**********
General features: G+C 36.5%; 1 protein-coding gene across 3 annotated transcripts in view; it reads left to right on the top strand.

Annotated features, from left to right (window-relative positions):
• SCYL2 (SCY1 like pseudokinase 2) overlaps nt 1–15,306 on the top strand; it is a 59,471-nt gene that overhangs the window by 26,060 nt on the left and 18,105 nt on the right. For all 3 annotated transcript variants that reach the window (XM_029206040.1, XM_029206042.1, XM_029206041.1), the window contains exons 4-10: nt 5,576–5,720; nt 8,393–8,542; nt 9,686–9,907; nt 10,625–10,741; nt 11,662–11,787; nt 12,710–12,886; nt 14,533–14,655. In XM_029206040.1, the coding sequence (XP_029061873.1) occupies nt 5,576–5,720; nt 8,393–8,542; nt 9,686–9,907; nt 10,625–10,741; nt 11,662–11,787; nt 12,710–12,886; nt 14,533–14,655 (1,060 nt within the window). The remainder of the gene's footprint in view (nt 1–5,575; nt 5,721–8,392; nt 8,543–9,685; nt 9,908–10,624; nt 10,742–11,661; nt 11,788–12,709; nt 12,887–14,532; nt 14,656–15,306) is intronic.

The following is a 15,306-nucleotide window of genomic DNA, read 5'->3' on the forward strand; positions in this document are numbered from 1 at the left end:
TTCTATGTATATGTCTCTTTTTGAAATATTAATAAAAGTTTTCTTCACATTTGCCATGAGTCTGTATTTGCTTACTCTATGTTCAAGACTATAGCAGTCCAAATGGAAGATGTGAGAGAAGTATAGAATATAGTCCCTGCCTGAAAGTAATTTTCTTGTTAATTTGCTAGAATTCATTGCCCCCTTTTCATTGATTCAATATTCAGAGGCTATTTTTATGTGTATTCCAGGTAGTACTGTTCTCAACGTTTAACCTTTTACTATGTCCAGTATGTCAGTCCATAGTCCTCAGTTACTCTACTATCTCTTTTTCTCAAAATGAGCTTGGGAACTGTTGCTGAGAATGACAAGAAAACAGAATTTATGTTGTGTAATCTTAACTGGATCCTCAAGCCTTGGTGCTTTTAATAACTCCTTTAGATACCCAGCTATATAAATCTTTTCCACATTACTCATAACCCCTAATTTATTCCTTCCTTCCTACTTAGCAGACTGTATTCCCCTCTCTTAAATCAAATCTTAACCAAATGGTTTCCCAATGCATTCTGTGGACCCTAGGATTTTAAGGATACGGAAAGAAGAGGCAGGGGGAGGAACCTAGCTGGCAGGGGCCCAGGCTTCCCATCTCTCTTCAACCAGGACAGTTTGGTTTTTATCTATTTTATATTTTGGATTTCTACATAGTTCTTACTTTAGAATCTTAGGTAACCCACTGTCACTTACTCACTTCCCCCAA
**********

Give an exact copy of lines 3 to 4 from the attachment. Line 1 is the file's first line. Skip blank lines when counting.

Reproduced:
• SCYL2 (SCY1 like pseudokinase 2) overlaps nt 1–15,306 on the top strand; it is a 59,471-nt gene that overhangs the window by 26,060 nt on the left and 18,105 nt on the right. For all 3 annotated transcript variants that reach the window (XM_029206040.1, XM_029206042.1, XM_029206041.1), the window contains exons 4-10: nt 5,576–5,720; nt 8,393–8,542; nt 9,686–9,907; nt 10,625–10,741; nt 11,662–11,787; nt 12,710–12,886; nt 14,533–14,655. In XM_029206040.1, the coding sequence (XP_029061873.1) occupies nt 5,576–5,720; nt 8,393–8,542; nt 9,686–9,907; nt 10,625–10,741; nt 11,662–11,787; nt 12,710–12,886; nt 14,533–14,655 (1,060 nt within the window). The remainder of the gene's footprint in view (nt 1–5,575; nt 5,721–8,392; nt 8,543–9,685; nt 9,908–10,624; nt 10,742–11,661; nt 11,788–12,709; nt 12,887–14,532; nt 14,656–15,306) is intronic.

The following is a 15,306-nucleotide window of genomic DNA, read 5'->3' on the forward strand; positions in this document are numbered from 1 at the left end: